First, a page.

Nearly half of the cases of the most common cancer worldwide, lung cancer, are treated with radiation therapy (RT). RT planning is a time-consuming, resource-intensive process that can take days to weeks to complete, and even highly trained doctors disagree on how much tissue to target with radiation. 

Furthermore, as cancer rates rise, a global shortage of radiation-oncology practitioners and clinics is expected to worsen. Researchers working under the Artificial Intelligence in Medicine Program of Mass General Brigham, Brigham and Women’s Hospital and collaborators developed and validated a deep learning algorithm capable of identifying and outlining (“segment”) a non-small cell lung cancer (NSCLC) tumor on computed tomography (CT) scan in seconds. The study, published in the Lancet Digital Health, also indicates that radiation oncologists using the algorithm in simulated clinics performed 65 percent faster than physicians not using the algorithm while working. 

According to Raymond Mak, corresponding author and MD of Brigham’s Department of Radiation Oncology, the most significant translation gap in AI applications to medicine is the failure to investigate how AI can be used to improve human clinicians and vice versa. 

The research team is working on how to create human-AI partnerships and collaborations that result in better patient outcomes. The benefit of this approach for patients includes greater consistency in tumor segmentation and shorter treatment times. Clinicians will benefit from less mundane but difficult computer work, which will reduce burnout and allow them to spend more time with patients.

The researchers trained their model to distinguish tumors from other tissues using CT images from 787 patients. The algorithm’s performance was evaluated using scans from over 1,300 patients from increasingly large datasets. The algorithm’s development and validation required close collaboration between data scientists and radiation oncologists. After discovering that the algorithm was incorrectly segmenting CT scans with lymph nodes, to improve its performance, the researchers retrained the model with more of these scans.

Finally, the researchers had eight radiation oncologists perform segmentation tasks as well as rate and edit segmentations created by another expert physician or the algorithm (they were not told which). The performance of human-AI collaborations and human-produced (de novo) segmentations did not differ significantly. 

Intriguingly, when editing an AI-produced segmentation versus a manually produced one, physicians worked 65 percent faster and with 32 percent less variation, even though they had no idea which one they were editing. In this blinded study, they also rated the quality of AI-drawn segmentations higher than the quality of human expert-drawn segmentations.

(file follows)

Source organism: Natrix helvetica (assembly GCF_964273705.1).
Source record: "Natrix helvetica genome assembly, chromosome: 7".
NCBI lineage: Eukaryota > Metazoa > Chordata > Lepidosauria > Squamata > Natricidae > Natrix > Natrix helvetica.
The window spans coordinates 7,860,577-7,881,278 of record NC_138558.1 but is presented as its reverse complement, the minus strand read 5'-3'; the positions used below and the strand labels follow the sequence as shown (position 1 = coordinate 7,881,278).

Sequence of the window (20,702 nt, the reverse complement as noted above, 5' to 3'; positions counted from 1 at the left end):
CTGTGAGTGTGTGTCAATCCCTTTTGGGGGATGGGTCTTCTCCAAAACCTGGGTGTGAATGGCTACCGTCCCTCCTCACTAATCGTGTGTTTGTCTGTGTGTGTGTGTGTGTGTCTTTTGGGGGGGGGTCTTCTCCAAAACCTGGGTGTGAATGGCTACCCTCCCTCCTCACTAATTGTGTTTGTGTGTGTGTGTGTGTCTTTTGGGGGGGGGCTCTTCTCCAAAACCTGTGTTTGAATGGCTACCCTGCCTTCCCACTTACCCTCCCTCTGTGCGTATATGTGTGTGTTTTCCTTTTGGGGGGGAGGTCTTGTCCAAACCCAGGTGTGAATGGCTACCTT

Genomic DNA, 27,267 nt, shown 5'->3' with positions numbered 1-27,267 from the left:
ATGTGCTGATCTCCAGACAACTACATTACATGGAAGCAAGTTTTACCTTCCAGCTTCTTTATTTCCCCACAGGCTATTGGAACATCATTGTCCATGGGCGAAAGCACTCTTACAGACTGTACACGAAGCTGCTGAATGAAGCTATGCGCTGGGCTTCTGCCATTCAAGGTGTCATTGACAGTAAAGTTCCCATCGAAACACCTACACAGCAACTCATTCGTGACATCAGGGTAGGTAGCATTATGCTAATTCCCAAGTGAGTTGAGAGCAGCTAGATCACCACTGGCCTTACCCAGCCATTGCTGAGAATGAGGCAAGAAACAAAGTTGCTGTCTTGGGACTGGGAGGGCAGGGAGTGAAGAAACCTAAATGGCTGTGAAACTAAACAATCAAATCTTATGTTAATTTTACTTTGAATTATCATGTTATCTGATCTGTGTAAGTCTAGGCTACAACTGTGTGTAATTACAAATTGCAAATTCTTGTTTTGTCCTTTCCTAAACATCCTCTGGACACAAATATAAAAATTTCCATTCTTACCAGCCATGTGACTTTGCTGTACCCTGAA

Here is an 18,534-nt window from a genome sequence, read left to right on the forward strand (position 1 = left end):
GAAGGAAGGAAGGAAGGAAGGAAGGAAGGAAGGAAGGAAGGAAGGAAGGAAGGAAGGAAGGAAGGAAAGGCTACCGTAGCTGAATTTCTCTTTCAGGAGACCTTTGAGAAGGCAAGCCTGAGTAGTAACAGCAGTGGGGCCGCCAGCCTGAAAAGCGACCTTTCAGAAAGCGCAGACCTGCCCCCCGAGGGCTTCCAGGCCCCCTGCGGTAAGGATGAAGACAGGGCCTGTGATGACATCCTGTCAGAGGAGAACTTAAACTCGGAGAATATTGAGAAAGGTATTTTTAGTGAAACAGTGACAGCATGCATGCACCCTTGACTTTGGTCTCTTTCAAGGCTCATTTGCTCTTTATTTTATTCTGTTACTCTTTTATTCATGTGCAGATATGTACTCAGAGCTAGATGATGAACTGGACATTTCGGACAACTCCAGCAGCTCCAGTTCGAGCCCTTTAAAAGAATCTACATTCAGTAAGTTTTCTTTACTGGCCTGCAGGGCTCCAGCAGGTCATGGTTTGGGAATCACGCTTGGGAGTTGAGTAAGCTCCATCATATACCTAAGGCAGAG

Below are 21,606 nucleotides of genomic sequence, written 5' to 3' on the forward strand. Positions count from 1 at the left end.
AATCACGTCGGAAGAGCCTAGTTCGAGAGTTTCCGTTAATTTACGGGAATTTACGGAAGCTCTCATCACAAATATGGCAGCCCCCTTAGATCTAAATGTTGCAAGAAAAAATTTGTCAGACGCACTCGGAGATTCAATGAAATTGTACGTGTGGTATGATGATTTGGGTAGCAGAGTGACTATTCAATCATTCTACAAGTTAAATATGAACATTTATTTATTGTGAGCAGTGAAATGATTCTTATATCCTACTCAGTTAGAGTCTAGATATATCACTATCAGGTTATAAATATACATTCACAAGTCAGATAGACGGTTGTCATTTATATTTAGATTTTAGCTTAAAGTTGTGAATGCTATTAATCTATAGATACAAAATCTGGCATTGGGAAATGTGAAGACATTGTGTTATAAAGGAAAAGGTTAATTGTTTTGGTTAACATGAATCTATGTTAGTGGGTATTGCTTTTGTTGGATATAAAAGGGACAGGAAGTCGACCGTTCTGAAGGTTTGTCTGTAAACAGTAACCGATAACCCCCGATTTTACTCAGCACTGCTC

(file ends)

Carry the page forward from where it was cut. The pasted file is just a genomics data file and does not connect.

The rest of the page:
In the future, the researchers intend to combine this work with previously developed AI models that can determine “organs at risk” of receiving unwanted radiation during cancer treatment (such as the heart) and thus exclude them from radiotherapy. They are continuing to research how physicians interact with AI to ensure that AI partnerships benefit clinical practice rather than harm it. The researchers are working on a second, independent segmentation algorithm that will validate both human and AI-drawn segmentations.

According to Hugo Aerts, Ph.D., co-author from the Department of Radiation Oncology, this study presents a novel AI model evaluation strategy that emphasizes the significance of human-AI collaboration. This is especially important because in silico (computer-simulated) evaluations can produce results that differ from clinical assessments. The approach presented in the study to identify non-small cell lung cancer tumors has the potential to pave the way for clinical deployment.

Story Source: Reference Paper | Reference Article

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Dr. Tamanna Anwar is a Scientist and Co-founder of the Centre of Bioinformatics Research and Technology (CBIRT). She is a passionate bioinformatics scientist and a visionary entrepreneur. Dr. Tamanna has worked as a Young Scientist at Jawaharlal Nehru University, New Delhi. She has also worked as a Postdoctoral Fellow at the University of Saskatchewan, Canada. She has several scientific research publications in high-impact research journals. Her latest endeavor is the development of a platform that acts as a one-stop solution for all bioinformatics related information as well as developing a bioinformatics news portal to report cutting-edge bioinformatics breakthroughs.

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